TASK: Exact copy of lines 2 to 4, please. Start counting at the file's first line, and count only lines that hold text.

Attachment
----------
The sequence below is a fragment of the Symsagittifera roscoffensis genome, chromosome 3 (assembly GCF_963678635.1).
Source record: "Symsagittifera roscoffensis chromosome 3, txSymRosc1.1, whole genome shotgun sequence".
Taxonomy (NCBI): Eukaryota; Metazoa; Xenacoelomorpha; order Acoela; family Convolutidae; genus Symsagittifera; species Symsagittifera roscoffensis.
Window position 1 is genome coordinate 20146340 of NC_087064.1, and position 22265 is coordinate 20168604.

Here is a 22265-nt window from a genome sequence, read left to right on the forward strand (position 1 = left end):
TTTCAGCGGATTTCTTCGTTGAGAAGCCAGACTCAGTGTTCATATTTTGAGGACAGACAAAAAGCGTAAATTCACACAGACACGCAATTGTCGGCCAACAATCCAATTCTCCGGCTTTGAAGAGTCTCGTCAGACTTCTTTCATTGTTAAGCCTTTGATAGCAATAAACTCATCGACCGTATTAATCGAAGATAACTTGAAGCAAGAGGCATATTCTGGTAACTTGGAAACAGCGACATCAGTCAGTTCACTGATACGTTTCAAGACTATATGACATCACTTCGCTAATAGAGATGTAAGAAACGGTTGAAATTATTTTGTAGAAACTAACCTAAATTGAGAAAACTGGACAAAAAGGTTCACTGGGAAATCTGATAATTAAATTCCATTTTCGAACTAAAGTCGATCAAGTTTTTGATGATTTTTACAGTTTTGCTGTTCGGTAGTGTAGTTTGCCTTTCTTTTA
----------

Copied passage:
Source record: "Symsagittifera roscoffensis chromosome 3, txSymRosc1.1, whole genome shotgun sequence".
Taxonomy (NCBI): Eukaryota; Metazoa; Xenacoelomorpha; order Acoela; family Convolutidae; genus Symsagittifera; species Symsagittifera roscoffensis.
Window position 1 is genome coordinate 20146340 of NC_087064.1, and position 22265 is coordinate 20168604.